In Things Fell Apart, he excavates the battlegrounds of the American culture wars to find their origin stories, and explains how, exactly, things fell apart and left the country so fractured and polarised. Abortion, homosexuality, cancel culture, Satanism – he picks the biggest and most violent battles. But the episodes start in such obscure places and take such unexpected turns that each one is a revelatory listen.
The concept sounds standard enough: actor and comedian Seth Rogen asks famous friends to tell a personal story. But Rogen transforms the stories into breezy “audio documentaries” that are, by turns, wholesome, funny and surprisingly revelatory.
The first episode, Glorious Basterds, is a definitive rejection of that old adage, “never meet your heroes”, as comedian Quinta Brunson recalls her chance encounter with Paul Rudd at a matinee of Inglourious Basterds, where he inspired her to leave the Jehovah’s Witnesses to pursue freely a career in comedy.
So, if ever the fans of a TV series might have pleaded for a podcast that deconstructs each episode, Inside Inside No. 9 answers that call.
Becoming even more granular than the series itself, the two creators and stars, Reece Shearsmith and Steve Pemberton, dissect each episode after it has aired.
Every week, the masters of misdirection are joined by a different member of the Inside No. 9 team to talk about the making of the programmes.
The next Fleabag or Line of Duty tossed into the television abyss, taking with it the awards buzz that might have surrounded the breakout stars and the flood of fascinating fan fiction that could have gushed from a new global fan base.
The Receipts Podcast presenter Tolani Shoneye joins co-host and friend Gena-mour Barrett – who works for Netflix – on the streaming service’s rebranded podcast, previously called What to Watch on Netflix.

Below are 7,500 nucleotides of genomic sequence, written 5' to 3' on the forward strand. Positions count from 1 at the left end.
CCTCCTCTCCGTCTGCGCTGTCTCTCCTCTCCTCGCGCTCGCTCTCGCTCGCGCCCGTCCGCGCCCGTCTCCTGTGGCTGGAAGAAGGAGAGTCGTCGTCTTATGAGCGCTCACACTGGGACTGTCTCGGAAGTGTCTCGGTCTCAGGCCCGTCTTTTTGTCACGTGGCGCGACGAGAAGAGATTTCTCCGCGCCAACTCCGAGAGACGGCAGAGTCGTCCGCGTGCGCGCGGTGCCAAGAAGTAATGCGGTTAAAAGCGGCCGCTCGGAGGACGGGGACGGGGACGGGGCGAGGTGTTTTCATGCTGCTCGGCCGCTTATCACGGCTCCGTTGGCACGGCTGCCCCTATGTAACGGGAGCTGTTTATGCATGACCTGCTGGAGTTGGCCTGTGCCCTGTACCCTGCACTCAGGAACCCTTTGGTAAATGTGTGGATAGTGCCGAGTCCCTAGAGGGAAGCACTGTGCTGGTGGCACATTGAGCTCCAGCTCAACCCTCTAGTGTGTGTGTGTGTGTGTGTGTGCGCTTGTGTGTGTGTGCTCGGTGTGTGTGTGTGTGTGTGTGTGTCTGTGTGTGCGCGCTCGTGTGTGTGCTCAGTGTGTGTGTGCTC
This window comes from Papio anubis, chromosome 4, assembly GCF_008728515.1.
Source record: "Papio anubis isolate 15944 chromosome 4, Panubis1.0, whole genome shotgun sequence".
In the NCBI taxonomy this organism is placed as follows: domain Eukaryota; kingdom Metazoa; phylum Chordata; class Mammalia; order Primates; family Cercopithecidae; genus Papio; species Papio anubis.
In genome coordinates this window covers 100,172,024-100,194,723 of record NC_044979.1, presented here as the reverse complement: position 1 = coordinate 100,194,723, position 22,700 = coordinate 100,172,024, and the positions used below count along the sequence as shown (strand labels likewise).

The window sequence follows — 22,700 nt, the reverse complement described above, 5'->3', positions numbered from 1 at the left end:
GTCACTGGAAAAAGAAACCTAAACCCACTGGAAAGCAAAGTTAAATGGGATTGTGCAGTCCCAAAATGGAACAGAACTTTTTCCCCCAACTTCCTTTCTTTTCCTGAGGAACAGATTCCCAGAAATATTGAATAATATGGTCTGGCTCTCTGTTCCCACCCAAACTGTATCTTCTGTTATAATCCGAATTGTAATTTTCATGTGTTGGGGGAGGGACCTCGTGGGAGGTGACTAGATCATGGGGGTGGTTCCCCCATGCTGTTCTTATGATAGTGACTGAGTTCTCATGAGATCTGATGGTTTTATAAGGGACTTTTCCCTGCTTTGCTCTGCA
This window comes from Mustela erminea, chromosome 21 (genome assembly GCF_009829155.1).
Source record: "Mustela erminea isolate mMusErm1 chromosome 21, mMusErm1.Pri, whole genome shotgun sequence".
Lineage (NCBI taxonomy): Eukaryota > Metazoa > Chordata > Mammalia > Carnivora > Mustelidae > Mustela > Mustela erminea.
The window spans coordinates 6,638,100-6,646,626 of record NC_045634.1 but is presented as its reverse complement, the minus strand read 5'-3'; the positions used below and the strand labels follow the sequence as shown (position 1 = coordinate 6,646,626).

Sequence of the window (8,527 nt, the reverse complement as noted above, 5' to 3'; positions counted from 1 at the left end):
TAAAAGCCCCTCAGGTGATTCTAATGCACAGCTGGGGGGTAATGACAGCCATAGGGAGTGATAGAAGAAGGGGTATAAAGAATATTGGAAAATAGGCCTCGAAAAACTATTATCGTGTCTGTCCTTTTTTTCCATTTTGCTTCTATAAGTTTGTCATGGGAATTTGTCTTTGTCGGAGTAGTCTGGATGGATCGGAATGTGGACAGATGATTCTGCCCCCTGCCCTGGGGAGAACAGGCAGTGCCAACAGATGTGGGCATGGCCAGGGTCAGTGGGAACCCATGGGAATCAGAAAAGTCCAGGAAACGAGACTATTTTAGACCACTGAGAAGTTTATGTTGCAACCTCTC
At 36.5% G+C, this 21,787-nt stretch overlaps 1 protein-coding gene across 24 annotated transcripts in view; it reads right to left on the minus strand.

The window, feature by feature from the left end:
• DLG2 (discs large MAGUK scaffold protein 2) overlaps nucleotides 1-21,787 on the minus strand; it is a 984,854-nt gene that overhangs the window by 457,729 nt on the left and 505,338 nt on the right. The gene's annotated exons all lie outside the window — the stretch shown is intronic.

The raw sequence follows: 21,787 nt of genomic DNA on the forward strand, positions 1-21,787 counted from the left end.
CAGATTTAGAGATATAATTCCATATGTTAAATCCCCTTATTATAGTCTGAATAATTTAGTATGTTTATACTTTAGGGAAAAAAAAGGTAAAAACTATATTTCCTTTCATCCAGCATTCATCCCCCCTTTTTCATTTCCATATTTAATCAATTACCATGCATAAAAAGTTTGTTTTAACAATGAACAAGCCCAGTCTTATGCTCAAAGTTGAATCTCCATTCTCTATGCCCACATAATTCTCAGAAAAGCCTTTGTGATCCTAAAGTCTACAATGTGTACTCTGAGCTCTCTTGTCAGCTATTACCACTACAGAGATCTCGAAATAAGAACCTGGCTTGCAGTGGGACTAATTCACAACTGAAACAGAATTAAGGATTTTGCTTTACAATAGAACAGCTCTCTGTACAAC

The duo trawl through 32,600 hours of content on Netflix (though they may have fast-forwarded parts of the catalogue…) to the must-see shows for ultimate escapism, from big hitters to the hidden gems.
The weekly pod invites celebrity guests to discuss their own lives on television, from favourite TV moments to their childhood on-screen inspirations.
The likes of Mo Gilligan, Emily Atack and AJ Odudu choose the shows they would “bin, binge or bring back” and share their personal career journeys in television. Hammond’s own path to success started with a much-loved stint in the Big Brother house, after which she established herself as a permanent fixture on daytime TV.
Nikki Tapper talks to Poppy Jay and Rubina Pabani from Brown Girls Do It Too and Chris Stark and George Cottam from The Peter Crouch Podcast about how to make a hit podcast.
Poppy Jay and Rubina Pabani from Brown Girls Do It Too give some extra tips and answer your questions about podcasting.
He has topped an illustrious career in news, chat and daytime shows, not to mention his stint on North Norfolk Digital Radio, with the conquest of a new broadcasting bastion: the podcast.
What he once assumed was the domain of “pale, tech-obsessed social lepers who couldn’t get a platform on any meaningful broadcaster” has become his creative audio kingdom.
RTS Futures NI talk to award-winning production house Chalk & Blade about how they’ve turned hit TV shows into binge-worthy podcast series.
Watch the full session here.
Hosted by QI’s question researchers, also known as the QI Elves, the podcast has enlivened people’s commutes since it launched in 2014, with a weekly dose of unbelievable facts and stories that didn’t make the series.
In each episode, researchers James Harkin, Andrew Hunter Murray, Anna Ptaszynski and Dan Schreiber discuss the best pieces of trivia they’ve come across that week.